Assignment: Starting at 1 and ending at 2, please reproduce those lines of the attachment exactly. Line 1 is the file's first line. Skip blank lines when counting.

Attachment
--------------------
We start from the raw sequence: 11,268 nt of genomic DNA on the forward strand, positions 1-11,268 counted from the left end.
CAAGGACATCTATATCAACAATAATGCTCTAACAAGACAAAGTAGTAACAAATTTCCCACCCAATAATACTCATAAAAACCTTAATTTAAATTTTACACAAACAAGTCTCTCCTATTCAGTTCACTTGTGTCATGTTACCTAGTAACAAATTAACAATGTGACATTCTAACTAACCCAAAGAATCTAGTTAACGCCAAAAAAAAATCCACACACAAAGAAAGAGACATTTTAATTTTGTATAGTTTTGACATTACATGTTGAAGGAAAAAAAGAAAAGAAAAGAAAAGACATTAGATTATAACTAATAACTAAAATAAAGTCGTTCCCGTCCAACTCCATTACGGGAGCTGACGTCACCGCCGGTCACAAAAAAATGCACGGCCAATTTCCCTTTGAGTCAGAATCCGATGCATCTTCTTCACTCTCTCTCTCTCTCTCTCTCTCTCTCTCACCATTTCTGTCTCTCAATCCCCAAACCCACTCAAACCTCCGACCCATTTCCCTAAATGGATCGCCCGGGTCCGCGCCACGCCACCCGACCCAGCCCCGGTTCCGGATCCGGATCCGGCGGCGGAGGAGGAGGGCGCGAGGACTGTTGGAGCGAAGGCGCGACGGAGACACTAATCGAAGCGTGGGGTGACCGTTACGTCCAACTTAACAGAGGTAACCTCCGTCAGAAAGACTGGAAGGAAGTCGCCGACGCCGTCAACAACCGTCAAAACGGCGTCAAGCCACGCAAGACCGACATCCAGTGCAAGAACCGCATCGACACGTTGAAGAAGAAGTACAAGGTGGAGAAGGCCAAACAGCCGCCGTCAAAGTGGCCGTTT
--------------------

We start from the raw sequence: 11,268 nt of genomic DNA on the forward strand, positions 1-11,268 counted from the left end.
CAAGGACATCTATATCAACAATAATGCTCTAACAAGACAAAGTAGTAACAAATTTCCCACCCAATAATACTCATAAAAACCTTAATTTAAATTTTACACAAACAAGTCTCTCCTATTCAGTTCACTTGTGTCATGTTACCTAGTAACAAATTAACAATGTGACATTCTAACTAACCCAAAGAATCTAGTTAACGCCAAAAAAAAATCCACACACAAAGAAAGAGACATTTTAATTTTGTATAGTTTTGACATTACATGTTGAAGGAAAAAAAGAAAAGAAAAGAAAAGACATTAGATTATAACTAATAACTAAAATAAAGTCGTTCCCGTCCAACTCCATTACGGGAGCTGACGTCACCGCCGGTCACAAAAAAATGCACGGCCAATTTCCCTTTGAGTCAGAATCCGATGCATCTTCTTCACTCTCTCTCTCTCTCTCTCTCTCTCTCTCACCATTTCTGTCTCTCAATCCCCAAACCCACTCAAACCTCCGACCCATTTCCCTAAATGGATCGCCCGGGTCCGCGCCACGCCACCCGACCCAGCCCCGGTTCCGGATCCGGATCCGGCGGCGGAGGAGGAGGGCGCGAGGACTGTTGGAGCGAAGGCGCGACGGAGACACTAATCGAAGCGTGGGGTGACCGTTACGTCCAACTTAACAGAGGTAACCTCCGTCAGAAAGACTGGAAGGAAGTCGCCGACGCCGTCAACAACCGTCAAAACGGCGTCAAGCCACGCAAGACCGACATCCAGTGCAAGAACCGCATCGACACGTTGAAGAAGAAGTACAAGGTGGAGAAGGCCAAACAGCCGCCGTCAAAGTGGCCGTTT